Photo: “Change or Die” of a creepy bar statue at Pauly Saal Cocktail Bar
What good is freedom of speech when no one can hear you?
It’s hard to hear people. To understand what they mean, even as they construe their meaning with inadequate, sparse, or excessive language (words). Worse yet, when others use words as weapons; speaking in jargon that only serves to alienate a listener. Effectively conveying meaning requires a speaker to adjust their language to the listener, just as the listener, well… you know, listens.
I consider myself a “compassionate intellectual”. This is a very broad term that has been bandied about recently to describe those that gravitate to the left of the political spectrum. This predisposes me to empathize with others, so I’m told. The compassionate side of me wants to believe that language is used by humans as a tool to exchange meaning. While the intellectual side believes that this exchange, or dialogue, is the ultimate progressive act. However, this act requires that both sides give each other the benefit of the doubt and not freak out when conflict arises or language gets in the way.
At some point, we learned the difference between ideology and pragmatism. Ideology seemed the higher calling: to hold beliefs so fervently and fight for truth. Pragmatism seemed tainted by comprimise and prone to human fallibility. Yet how stalemated a society, pervaded with idealogues, can be with no focus on actually getting something done. It seems better to have ideologies tempered by pragmatism and vice-versa. And I, for one, believe the idiom “you’re either growing [changing] or you’re dying”.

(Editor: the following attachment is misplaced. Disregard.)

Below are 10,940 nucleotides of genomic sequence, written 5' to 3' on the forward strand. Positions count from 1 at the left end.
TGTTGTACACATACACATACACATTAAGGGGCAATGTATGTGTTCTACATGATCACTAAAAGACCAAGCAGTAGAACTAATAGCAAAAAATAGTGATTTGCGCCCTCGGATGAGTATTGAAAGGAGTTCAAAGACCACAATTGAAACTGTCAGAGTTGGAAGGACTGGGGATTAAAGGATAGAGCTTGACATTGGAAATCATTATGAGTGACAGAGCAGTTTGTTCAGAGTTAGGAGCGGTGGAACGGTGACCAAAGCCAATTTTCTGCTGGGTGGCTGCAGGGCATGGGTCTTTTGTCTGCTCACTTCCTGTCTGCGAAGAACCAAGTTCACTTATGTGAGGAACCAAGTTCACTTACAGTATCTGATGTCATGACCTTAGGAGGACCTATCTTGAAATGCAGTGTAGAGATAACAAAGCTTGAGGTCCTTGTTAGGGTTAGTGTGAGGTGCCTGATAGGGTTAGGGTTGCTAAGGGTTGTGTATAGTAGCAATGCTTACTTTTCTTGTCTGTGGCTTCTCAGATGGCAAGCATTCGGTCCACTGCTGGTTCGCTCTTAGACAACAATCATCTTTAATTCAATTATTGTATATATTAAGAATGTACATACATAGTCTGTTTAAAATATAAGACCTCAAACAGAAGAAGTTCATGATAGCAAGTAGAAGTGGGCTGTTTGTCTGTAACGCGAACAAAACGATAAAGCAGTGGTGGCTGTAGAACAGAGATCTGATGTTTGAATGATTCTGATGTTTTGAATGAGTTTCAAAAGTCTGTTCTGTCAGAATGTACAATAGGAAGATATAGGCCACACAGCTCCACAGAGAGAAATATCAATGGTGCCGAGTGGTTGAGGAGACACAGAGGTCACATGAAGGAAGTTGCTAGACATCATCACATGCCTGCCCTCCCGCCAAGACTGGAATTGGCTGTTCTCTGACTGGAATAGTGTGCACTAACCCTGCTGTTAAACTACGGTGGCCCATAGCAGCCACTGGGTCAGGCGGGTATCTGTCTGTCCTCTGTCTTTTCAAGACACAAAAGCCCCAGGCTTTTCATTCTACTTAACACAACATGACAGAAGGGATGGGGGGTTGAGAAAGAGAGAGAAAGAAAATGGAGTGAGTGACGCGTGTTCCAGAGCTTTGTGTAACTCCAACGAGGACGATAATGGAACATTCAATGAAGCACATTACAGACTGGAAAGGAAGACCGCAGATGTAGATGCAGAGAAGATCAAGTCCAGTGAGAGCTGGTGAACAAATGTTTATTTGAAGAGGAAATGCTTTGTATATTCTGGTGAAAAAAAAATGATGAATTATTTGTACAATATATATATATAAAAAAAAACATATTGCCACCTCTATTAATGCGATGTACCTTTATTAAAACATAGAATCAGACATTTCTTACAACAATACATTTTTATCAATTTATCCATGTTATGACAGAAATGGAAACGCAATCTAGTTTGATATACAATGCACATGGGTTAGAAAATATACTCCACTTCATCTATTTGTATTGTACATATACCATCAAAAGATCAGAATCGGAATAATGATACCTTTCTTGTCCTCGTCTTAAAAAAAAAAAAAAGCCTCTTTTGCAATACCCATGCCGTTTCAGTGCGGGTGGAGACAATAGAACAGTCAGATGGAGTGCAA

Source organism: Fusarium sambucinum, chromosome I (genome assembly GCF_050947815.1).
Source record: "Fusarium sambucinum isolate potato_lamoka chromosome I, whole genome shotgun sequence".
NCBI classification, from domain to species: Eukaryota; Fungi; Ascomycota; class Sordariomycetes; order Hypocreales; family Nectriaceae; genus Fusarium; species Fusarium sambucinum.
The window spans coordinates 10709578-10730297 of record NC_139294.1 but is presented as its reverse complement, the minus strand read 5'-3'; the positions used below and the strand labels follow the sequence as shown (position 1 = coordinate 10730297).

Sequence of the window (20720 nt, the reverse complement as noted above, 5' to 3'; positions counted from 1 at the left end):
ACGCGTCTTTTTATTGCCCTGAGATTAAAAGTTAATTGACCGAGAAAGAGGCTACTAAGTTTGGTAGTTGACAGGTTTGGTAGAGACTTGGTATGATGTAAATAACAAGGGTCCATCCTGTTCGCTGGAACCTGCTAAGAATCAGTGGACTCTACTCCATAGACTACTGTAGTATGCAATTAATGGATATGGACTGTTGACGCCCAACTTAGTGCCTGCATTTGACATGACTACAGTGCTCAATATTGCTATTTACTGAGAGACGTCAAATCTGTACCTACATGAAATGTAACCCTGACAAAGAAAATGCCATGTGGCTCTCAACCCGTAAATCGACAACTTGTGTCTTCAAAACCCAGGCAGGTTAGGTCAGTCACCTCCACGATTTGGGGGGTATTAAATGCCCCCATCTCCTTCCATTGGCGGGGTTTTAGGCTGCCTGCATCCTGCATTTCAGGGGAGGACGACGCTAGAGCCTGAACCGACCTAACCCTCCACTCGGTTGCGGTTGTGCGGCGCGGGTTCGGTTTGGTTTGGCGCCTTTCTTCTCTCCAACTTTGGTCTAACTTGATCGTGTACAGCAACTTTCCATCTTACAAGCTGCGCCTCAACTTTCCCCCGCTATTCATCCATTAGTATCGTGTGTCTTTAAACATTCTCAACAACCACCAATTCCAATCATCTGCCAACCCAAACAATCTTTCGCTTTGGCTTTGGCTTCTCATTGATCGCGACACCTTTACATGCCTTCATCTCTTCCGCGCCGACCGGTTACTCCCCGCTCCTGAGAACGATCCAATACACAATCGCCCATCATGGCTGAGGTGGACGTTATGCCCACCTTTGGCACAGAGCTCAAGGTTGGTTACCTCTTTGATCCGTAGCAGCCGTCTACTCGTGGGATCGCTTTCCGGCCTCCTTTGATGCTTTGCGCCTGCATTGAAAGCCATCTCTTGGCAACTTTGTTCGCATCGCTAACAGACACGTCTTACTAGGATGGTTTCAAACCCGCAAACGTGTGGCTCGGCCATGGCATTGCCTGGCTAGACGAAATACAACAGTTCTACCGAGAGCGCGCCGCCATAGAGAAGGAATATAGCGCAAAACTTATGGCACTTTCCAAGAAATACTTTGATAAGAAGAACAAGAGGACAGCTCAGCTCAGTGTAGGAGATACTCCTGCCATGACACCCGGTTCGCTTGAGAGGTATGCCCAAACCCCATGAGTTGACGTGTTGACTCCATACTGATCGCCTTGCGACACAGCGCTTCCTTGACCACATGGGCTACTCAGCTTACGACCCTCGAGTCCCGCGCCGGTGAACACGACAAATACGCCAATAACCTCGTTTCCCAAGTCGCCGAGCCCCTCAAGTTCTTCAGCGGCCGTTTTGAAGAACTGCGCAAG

If you’re reading this, I likely have a lot in common with you and share a lot of your beliefs. However, these beliefs likely take on different meaning for me than they do for you. If you have a strong reaction to the next paragraph, do me a favor and ask yourself why you’re having that reaction.
I have recently noticed that there are key phrases that I need to avoid if I’m speaking to someone(s) that identify with a particular group (Pro-choice, Pro-life, Black lives, Blue lives, Gun control, Gun rights, Feminist, LGBTQ, Alt-right, Pro-Trump, Anti-Trump, Globalist, Nationalist). Sometimes I stumble into these phrases and I instantly lose the person(s) I’m conversing with. In some cases, I can tell that their whole perception of me is altered because I said the “wrong” thing in trying to exchange meaning about a touchy subject. And often they become very emotional. Dialogue ceases.
Without dialogue and a desire to keep our society moving, it seems, American democracy will fade. And something will take its place. “Alternative facts” are a real thing in a civil society that is predominantly composed of groups that are more interested in pushing ideologies, than engaging in dialogue. Dialogue leaves room for alternative truths, but not alternative facts.